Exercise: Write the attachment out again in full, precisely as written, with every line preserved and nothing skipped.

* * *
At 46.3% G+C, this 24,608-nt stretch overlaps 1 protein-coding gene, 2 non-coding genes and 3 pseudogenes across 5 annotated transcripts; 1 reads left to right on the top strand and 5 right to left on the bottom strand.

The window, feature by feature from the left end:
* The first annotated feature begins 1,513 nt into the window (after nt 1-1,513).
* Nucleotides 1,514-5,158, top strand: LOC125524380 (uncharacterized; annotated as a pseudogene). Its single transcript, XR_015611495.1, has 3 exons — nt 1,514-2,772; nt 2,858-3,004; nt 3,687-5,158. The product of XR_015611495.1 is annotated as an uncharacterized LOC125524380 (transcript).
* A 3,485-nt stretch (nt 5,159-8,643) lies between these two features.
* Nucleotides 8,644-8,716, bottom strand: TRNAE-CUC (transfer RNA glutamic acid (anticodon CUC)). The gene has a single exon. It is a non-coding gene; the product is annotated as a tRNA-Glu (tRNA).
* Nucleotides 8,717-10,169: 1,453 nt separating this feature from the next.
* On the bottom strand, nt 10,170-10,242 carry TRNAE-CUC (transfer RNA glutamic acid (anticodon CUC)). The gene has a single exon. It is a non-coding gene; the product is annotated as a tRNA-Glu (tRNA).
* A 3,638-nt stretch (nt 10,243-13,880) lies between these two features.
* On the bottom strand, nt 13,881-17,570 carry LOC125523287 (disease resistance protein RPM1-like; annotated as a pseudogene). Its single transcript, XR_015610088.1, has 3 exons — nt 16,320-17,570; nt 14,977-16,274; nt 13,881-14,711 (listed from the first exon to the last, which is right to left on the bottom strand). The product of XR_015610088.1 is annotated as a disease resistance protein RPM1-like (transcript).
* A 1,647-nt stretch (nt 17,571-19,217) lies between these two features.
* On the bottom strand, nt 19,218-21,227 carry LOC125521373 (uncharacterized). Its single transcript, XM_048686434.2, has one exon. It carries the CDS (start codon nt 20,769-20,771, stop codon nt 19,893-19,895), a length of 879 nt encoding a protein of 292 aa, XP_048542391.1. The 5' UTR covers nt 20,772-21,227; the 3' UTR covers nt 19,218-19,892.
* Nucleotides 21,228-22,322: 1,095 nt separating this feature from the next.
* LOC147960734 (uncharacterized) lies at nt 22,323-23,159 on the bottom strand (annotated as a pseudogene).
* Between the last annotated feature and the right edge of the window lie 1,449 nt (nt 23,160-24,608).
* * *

At 46.3% G+C, this 24,608-nt stretch overlaps 1 protein-coding gene, 2 non-coding genes and 3 pseudogenes across 5 annotated transcripts; 1 reads left to right on the top strand and 5 right to left on the bottom strand.

The window, feature by feature from the left end:
* The first annotated feature begins 1,513 nt into the window (after nt 1-1,513).
* Nucleotides 1,514-5,158, top strand: LOC125524380 (uncharacterized; annotated as a pseudogene). Its single transcript, XR_015611495.1, has 3 exons — nt 1,514-2,772; nt 2,858-3,004; nt 3,687-5,158. The product of XR_015611495.1 is annotated as an uncharacterized LOC125524380 (transcript).
* A 3,485-nt stretch (nt 5,159-8,643) lies between these two features.
* Nucleotides 8,644-8,716, bottom strand: TRNAE-CUC (transfer RNA glutamic acid (anticodon CUC)). The gene has a single exon. It is a non-coding gene; the product is annotated as a tRNA-Glu (tRNA).
* Nucleotides 8,717-10,169: 1,453 nt separating this feature from the next.
* On the bottom strand, nt 10,170-10,242 carry TRNAE-CUC (transfer RNA glutamic acid (anticodon CUC)). The gene has a single exon. It is a non-coding gene; the product is annotated as a tRNA-Glu (tRNA).
* A 3,638-nt stretch (nt 10,243-13,880) lies between these two features.
* On the bottom strand, nt 13,881-17,570 carry LOC125523287 (disease resistance protein RPM1-like; annotated as a pseudogene). Its single transcript, XR_015610088.1, has 3 exons — nt 16,320-17,570; nt 14,977-16,274; nt 13,881-14,711 (listed from the first exon to the last, which is right to left on the bottom strand). The product of XR_015610088.1 is annotated as a disease resistance protein RPM1-like (transcript).
* A 1,647-nt stretch (nt 17,571-19,217) lies between these two features.
* On the bottom strand, nt 19,218-21,227 carry LOC125521373 (uncharacterized). Its single transcript, XM_048686434.2, has one exon. It carries the CDS (start codon nt 20,769-20,771, stop codon nt 19,893-19,895), a length of 879 nt encoding a protein of 292 aa, XP_048542391.1. The 5' UTR covers nt 20,772-21,227; the 3' UTR covers nt 19,218-19,892.
* Nucleotides 21,228-22,322: 1,095 nt separating this feature from the next.
* LOC147960734 (uncharacterized) lies at nt 22,323-23,159 on the bottom strand (annotated as a pseudogene).
* Between the last annotated feature and the right edge of the window lie 1,449 nt (nt 23,160-24,608).